Editing Your Own Work


What steps can I take to edit my own work?
There seems to be this illusion amongst writers that they are not editors, but they are. At least, any writer worth his salt has spent time reviewing word choices, rephrasing dialogue, and destroying sections of story because he forgot that the main character’s sword doesn’t appear until page 112.
Editing is no fun, and most people would rather detail their car than do it.
My first recommendation is joining a writer’s group. Online or in person, just as long as there is someone to trade the pain and add a new perspective to your work is a benefit to both parties. When starting out, writers are desperate for anyone to read their work and tell them what the reader thinks. The only people as desperate as you are other authors, but this tends to work out to everyone’s benefit.
Now, the truth is, no one is going to spend more time on your work than you. If they did, it wouldn’t exactly be your work anymore, would it? And while nothing is more important than hiring a professional editor (indie) or getting an editor assigned to you (trad), it helps for all involved if you have your work as polished as you can make it before handing it over to the pros.
My editor, Laurel Leigh, has some spectacular advice for writers who are prepping their work for the pros –
1.       Have a vision statement
The vision statement of the book helps keep the book grounded in what it is supposed to be. Vision statements are a diagnosis tool, and usually best for non-fiction work.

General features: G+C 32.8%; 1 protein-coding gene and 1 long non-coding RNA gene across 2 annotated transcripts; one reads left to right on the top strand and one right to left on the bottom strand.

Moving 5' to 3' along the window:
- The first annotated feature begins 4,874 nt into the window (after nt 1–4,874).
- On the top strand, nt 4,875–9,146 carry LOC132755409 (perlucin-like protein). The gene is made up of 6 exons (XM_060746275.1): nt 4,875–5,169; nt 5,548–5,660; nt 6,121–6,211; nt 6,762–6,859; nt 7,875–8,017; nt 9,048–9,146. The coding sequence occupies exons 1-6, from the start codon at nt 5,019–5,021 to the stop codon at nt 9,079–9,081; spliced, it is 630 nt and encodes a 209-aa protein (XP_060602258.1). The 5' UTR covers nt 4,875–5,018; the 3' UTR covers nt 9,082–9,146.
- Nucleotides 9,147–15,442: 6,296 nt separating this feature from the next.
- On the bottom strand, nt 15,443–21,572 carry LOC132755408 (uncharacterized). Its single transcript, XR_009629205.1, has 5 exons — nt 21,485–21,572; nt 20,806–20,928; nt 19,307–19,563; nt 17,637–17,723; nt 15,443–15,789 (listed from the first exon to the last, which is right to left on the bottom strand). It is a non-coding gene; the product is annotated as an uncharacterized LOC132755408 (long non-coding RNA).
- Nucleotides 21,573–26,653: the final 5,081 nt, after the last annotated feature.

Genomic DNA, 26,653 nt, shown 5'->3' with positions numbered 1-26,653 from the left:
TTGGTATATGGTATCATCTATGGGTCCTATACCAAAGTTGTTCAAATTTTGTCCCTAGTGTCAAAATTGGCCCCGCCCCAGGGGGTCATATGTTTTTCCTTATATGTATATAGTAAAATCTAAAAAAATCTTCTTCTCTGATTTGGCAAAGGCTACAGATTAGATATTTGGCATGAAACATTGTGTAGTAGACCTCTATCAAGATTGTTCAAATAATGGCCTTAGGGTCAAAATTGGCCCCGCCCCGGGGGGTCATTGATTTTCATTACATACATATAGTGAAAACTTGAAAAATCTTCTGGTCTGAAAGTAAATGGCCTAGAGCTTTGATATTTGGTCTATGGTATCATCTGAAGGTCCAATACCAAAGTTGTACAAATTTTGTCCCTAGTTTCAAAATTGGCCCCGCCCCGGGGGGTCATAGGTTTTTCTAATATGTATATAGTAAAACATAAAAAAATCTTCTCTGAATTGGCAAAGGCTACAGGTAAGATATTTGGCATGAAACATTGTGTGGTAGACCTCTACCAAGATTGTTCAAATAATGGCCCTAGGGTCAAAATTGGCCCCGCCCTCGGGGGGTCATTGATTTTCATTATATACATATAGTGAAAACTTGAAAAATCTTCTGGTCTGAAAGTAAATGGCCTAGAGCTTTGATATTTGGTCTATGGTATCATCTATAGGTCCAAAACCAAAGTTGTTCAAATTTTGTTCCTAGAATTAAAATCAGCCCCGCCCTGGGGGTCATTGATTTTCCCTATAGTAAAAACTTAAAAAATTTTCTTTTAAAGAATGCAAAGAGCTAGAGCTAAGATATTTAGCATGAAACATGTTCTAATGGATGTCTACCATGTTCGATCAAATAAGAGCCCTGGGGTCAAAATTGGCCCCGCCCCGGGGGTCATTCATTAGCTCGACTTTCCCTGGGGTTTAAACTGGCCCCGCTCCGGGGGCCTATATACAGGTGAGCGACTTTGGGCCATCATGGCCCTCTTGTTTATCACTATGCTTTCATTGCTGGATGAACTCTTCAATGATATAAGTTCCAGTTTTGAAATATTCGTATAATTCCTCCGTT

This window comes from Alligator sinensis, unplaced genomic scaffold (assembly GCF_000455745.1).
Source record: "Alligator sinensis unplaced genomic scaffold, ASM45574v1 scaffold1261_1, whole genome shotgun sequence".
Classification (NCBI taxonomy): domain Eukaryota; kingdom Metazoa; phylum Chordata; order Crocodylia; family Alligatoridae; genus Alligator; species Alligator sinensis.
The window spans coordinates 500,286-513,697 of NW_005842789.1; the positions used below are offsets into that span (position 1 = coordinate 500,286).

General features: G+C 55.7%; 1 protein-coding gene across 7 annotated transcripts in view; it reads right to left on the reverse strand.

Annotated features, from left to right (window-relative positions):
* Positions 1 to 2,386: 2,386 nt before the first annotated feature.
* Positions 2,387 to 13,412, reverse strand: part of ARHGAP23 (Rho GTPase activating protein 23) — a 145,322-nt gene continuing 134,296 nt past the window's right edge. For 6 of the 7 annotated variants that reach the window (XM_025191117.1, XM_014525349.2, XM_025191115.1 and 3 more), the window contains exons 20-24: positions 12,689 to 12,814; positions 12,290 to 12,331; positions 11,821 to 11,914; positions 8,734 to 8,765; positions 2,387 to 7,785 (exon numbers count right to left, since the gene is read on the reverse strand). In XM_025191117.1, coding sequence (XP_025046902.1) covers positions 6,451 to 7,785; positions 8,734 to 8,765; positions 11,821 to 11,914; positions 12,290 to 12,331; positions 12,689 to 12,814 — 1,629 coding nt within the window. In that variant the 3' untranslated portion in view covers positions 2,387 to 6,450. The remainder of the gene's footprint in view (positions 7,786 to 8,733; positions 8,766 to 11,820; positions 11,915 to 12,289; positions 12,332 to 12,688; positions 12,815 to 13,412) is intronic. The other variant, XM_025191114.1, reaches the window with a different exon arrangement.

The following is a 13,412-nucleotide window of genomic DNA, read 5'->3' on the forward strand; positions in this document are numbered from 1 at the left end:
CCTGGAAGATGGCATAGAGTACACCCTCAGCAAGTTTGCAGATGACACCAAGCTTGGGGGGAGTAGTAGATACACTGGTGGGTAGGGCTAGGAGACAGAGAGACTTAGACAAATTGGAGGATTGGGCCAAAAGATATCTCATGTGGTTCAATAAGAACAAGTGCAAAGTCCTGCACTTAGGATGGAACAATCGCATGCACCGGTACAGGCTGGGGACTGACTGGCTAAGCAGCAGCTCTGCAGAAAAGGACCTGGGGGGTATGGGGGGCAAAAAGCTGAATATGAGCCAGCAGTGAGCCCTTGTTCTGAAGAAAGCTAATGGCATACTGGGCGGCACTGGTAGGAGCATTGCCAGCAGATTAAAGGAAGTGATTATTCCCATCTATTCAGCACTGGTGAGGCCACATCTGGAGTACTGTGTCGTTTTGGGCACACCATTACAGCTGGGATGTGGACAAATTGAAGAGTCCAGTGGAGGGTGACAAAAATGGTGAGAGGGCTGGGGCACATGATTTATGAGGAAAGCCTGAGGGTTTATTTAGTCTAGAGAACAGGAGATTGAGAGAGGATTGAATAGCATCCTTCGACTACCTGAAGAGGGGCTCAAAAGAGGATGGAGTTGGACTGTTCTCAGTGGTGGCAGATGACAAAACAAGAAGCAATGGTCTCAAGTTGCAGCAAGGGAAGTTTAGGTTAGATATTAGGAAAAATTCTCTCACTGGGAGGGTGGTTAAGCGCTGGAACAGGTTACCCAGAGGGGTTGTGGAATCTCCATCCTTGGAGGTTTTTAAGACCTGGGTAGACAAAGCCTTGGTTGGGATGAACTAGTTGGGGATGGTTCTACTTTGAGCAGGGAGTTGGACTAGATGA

2.       Start editing at the end of the story.
It’s true. The beginning of a story gets worked a thousand times, but the back end gets a tenth of the attention it should.
3.       Pick a specific item to watch for and read through for it.
 Dialogue, action sequences, looking for how many times ‘very’ pops up in the manuscript. Target areas, it’s more efficient than targeting all the things.
4.        Don’t overuse “show don’t tell.”
This was one that I fell prey to. You hear amazing writers say, “Show, don’t tell,” and you want to be just like them. For every Chuck Palinuick out there, plenty of writers use exposition to move their story along and do quite well for themselves. It’s important to show, but sometimes it’s okay to tell.
Self-editing is a must. Even if you hire the best editor money can buy, it’s still their job to tell you what’s wrong with your manuscript, not to fix it. It seems intimidating at first. I mean, for crying out loud, you wrote a whole book, what more do people want? That is why writer’s groups are a must. They’re in the same leaky boat as you are, and they’re just as eager to not edit when they could be churning out fresh word count. You’re among people who get it. Not only that but they're willing to practice their skills on your work for the low, low price of you practicing your skills on theirs.
Just remember, these are steps to making sure your work is polished, not a shortcut to publishing. I cover why you should have a professional editor here. Just because it’s easy to become an independent author in today’s market, doesn’t mean that you should sidestep the hoops of making a quality book.